W hile UTMB Health Angleton Danbury has not had a surge or overflow of COVID-19 patients, its new triage tents are ready if either happens.
Staff members proactively erected two large triage tents in the parking lot outside of the hospital entrance. Beginning Friday, everybody — staff and patients — was directed to go through the first tent before entering the hospital. Visitors are not allowed during this time.
“We want to be ahead of it; we don’t want to chase COVID-19,” said Beth Reimschissel, administrator and associate chief nursing officer for the hospital. “This is our way of being proactive and having something that we know we’re prepared for high volumes and surge of patients.”
Jason Garner, manager of the emergency department, said that’s the most important part.
“That’s the big thing — being as prepared as possible,” he said.
UTMB aims to limit exposure and prevent the spread of coronavirus as much as possible by triaging patients before they’re even allowed into the hospital, Reimschissel said.
“This is a 24/7 rotation through this tent,” she said. “There’s no longer entering the hospital the normal way — they’ll all come through the tent.”
Every UTMB emergency room is setting up similar tents, Senior Communication Specialist Tonya Visor said.
Hospital employees are looking at patients in three phases, Reimschissel said. The first is someone who has no symptoms, including the “worried well,” who think they need to be screened; the second is someone who has symptoms and may need a screening and then to be sent home to quarantine; and the third phase is a patient who requires hospital treatment, who will go inside right away, she said.
Green and red arrows will help direct the flow of traffic for people who need to enter the hospital building. Green arrows represent a “cold zone” for patients or employees who are safe to enter and who have not been exposed to the virus and direct people to the front doors. Red arrows represent a “hot zone” for those who have symptoms and direct them straight into the emergency department through a separate entrance. This way, there’s no exposure to the rest of the hospital, Reimschissel said.
When it becomes necessary, the second tent can be used to treat patients who have mild respiratory symptoms but not a critical need for hospitalization, Reimschissel said.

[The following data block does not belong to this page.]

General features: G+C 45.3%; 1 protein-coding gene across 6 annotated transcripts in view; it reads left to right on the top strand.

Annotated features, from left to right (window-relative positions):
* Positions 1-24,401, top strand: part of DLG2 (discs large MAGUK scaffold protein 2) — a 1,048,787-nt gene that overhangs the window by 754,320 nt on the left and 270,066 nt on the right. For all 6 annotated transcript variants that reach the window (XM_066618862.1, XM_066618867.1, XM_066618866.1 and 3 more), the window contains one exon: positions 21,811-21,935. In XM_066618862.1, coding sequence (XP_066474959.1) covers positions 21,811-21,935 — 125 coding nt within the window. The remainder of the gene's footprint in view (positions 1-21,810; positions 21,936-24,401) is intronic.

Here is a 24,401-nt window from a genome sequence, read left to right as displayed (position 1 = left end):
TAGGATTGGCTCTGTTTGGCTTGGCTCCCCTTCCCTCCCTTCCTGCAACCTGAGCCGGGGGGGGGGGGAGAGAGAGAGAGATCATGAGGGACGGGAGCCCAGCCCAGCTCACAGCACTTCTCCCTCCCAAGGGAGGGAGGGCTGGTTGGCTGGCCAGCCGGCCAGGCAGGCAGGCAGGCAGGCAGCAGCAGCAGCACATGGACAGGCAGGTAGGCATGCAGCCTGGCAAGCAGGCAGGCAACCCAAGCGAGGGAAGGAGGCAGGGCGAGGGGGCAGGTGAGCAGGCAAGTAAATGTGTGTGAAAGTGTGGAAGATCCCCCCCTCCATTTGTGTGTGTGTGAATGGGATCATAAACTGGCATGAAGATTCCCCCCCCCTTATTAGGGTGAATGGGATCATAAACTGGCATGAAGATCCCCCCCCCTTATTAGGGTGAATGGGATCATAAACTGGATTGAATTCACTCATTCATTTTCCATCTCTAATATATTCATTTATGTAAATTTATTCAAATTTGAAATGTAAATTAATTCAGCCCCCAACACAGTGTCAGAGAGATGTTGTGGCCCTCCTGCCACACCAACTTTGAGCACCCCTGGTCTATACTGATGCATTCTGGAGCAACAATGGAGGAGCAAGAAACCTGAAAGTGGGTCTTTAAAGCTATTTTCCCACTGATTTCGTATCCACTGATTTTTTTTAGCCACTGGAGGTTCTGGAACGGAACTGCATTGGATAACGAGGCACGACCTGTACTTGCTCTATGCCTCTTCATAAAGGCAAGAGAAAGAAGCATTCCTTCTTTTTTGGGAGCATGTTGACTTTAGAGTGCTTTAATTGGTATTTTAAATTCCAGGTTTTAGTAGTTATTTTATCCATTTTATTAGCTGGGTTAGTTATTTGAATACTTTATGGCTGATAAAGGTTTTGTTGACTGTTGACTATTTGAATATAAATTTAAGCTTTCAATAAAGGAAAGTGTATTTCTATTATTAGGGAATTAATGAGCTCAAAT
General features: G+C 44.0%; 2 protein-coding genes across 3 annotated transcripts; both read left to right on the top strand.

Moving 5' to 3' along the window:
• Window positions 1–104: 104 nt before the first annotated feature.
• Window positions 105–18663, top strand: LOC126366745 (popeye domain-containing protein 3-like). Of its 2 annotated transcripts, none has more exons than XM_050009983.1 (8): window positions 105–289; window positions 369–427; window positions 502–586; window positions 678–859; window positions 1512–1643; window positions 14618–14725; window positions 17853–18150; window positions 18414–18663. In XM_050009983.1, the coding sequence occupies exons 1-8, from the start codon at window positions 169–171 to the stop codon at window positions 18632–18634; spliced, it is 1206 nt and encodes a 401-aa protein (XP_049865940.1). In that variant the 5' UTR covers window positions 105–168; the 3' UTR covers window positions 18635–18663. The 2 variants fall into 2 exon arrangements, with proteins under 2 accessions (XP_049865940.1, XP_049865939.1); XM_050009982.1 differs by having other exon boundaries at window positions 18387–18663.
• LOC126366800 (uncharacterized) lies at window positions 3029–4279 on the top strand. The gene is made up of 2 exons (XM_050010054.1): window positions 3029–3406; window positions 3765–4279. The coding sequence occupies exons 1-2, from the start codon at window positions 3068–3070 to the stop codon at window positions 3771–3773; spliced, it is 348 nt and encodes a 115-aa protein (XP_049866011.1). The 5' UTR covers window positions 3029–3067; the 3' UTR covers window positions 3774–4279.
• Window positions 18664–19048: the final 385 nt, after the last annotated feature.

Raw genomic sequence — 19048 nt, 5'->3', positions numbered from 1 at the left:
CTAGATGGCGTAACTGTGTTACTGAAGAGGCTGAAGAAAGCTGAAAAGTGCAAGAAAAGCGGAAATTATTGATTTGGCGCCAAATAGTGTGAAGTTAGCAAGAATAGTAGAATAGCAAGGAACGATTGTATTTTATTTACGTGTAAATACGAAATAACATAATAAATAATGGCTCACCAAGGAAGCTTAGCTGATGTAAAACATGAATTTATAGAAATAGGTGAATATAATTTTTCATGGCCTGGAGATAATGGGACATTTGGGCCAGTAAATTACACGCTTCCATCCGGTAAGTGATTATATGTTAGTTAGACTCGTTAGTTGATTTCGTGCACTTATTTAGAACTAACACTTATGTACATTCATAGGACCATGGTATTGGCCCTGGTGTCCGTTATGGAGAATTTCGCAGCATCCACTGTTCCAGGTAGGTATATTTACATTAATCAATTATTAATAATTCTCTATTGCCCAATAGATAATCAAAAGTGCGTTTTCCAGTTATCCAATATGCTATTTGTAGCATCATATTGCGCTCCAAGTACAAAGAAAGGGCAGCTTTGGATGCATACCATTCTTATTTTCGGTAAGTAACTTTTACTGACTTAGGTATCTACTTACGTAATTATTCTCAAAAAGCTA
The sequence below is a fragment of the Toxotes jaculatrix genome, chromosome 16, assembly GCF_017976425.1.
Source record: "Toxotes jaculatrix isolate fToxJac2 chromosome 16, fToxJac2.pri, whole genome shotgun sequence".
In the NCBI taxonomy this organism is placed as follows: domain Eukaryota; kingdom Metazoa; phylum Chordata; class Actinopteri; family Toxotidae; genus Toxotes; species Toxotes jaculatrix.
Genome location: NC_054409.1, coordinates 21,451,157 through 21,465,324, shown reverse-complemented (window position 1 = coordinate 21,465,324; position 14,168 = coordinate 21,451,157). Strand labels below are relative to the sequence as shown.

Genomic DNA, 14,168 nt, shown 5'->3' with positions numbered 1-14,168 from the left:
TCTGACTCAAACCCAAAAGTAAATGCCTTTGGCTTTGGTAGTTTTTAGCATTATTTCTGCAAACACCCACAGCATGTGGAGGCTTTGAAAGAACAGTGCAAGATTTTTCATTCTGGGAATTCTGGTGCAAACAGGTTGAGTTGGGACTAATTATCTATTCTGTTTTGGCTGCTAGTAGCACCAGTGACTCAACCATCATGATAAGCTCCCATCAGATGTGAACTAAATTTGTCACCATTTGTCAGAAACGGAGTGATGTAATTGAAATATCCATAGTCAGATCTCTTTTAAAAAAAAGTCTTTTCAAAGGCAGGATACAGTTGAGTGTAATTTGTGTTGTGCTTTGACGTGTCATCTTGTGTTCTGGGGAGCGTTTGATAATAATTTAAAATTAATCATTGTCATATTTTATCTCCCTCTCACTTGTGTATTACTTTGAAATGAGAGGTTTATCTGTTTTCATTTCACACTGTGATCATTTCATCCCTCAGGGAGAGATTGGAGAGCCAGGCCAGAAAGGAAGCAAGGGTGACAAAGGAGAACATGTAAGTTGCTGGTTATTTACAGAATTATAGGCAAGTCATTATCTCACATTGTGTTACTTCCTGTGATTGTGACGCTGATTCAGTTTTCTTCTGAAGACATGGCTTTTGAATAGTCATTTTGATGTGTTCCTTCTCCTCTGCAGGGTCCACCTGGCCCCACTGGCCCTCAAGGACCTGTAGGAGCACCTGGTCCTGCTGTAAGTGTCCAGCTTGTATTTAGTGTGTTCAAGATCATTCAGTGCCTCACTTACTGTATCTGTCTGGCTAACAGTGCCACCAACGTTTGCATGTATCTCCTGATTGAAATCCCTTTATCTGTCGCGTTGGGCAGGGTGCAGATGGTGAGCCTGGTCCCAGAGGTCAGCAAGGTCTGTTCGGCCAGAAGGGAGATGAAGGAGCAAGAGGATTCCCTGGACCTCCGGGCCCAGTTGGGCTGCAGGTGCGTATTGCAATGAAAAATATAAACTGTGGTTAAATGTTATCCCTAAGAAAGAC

“We have it up and ready,” she said of the second tent. “We did not want to bring it later on and be behind the curve.”
Patients are urged to call the nurse triage line at 800-917-8906 ahead of time to see whether they need to visit the hospital and risk exposure, Reimschissel said. UTMB continues to do televisits, and the hospital is handling more than 2,000 each day, she said.
Friday morning was “ground zero” for this new plan, so it will likely change and improve based on feedback from hospital staff members, Visor and Reimschissel said.
If hospital staff believes a patient needs to come in, they have a third tent set up as a respiratory clinic, where patients will be seen by appointment only so there won’t be a wait time, Reimschissel said.
“We need to act tomorrow as if we would three weeks from now, when a surge happens and more patients come,” Reimschissel said.
Personal protective equipment, including reusable face shields, is provided for staff members who are also screened before they start work, Reimschissel said.
There is a strict regimen for sanitizing the triage tents — everything is wipeable and is cleaned “pretty rigorously, like we do at the hospital,” she said.
The hospital has been seeing a steady flow of about 60 patients each day, but if the volume increases, there are contingency plans to move screenings further into the parking lot, Reimschissel said. In the event of an inpatient surge, a surge capacity plan would use the 24 beds in the surgical center, she said. In the event the hospital must double-up patients, there is a plan in place to safely do so, she said.
“We hope we never get there,” Reimschissel said. “But we have the capability.”